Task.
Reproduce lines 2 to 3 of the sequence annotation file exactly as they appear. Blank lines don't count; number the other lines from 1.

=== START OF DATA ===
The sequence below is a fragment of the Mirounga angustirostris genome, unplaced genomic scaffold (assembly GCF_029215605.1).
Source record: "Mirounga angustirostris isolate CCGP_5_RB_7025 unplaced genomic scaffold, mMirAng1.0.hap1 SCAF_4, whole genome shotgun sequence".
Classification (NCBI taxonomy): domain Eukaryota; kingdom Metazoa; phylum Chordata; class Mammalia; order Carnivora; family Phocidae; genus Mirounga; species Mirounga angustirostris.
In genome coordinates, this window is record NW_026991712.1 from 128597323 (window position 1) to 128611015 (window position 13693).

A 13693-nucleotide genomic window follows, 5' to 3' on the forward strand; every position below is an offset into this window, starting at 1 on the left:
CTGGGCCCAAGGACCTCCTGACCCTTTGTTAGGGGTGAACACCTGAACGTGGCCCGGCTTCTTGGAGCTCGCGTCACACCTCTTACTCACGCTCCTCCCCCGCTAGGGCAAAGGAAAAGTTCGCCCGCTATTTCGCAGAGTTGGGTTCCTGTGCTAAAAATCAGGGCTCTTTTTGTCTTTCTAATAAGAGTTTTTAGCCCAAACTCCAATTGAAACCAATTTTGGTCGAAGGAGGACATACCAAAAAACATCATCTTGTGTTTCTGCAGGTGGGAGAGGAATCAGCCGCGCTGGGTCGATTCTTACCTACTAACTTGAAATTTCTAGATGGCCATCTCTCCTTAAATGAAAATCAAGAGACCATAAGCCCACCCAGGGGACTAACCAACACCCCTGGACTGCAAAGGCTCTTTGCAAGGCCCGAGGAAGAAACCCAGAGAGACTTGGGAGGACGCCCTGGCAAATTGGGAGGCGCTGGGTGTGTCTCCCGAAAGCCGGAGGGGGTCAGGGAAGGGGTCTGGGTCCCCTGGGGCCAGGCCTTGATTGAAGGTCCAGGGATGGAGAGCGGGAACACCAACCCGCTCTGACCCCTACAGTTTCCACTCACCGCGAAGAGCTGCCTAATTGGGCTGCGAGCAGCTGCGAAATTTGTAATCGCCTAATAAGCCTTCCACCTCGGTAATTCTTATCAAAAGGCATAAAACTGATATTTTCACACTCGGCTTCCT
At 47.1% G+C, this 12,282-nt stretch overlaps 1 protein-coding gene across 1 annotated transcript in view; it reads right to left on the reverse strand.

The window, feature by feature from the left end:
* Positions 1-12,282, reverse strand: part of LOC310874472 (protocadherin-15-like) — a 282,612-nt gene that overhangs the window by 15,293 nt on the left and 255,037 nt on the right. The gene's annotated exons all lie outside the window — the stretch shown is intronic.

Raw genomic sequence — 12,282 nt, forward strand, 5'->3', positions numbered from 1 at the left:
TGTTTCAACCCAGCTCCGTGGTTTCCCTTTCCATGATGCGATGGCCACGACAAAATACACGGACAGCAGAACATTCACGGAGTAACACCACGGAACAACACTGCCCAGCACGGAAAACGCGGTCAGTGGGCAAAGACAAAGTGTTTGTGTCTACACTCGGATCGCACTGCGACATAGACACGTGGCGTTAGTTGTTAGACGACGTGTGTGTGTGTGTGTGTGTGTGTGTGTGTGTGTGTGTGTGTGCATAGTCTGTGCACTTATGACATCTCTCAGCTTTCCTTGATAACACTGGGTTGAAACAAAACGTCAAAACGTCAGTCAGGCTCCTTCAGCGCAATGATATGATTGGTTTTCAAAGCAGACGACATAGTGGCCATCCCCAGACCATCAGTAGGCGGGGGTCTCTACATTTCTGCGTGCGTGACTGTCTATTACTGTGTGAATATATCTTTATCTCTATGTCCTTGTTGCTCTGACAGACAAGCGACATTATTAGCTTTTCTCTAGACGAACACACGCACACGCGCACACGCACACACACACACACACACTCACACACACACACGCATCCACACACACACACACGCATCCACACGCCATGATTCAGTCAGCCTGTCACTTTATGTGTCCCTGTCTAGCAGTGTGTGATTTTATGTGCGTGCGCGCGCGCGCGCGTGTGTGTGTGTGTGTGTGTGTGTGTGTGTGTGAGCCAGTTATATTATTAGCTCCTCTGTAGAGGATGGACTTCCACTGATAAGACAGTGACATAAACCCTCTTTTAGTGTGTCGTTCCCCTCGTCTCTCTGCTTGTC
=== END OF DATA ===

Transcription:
Source record: "Mirounga angustirostris isolate CCGP_5_RB_7025 unplaced genomic scaffold, mMirAng1.0.hap1 SCAF_4, whole genome shotgun sequence".
Classification (NCBI taxonomy): domain Eukaryota; kingdom Metazoa; phylum Chordata; class Mammalia; order Carnivora; family Phocidae; genus Mirounga; species Mirounga angustirostris.